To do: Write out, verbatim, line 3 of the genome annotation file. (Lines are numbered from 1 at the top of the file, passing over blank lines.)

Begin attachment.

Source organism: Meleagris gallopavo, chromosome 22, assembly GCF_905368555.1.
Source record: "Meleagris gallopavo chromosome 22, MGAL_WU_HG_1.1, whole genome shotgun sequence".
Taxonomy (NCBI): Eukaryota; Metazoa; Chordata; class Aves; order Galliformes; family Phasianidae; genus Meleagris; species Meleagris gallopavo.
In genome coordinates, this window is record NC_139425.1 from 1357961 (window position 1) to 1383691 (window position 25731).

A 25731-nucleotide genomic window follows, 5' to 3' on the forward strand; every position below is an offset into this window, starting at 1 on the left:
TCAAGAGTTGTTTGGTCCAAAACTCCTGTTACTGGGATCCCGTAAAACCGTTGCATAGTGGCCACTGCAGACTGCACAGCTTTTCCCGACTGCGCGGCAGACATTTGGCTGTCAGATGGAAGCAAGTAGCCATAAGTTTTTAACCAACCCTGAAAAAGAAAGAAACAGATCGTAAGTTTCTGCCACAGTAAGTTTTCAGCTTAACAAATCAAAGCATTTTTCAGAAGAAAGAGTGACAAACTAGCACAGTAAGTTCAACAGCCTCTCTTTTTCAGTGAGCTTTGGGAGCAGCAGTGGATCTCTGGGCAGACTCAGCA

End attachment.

Taxonomy (NCBI): Eukaryota; Metazoa; Chordata; class Aves; order Galliformes; family Phasianidae; genus Meleagris; species Meleagris gallopavo.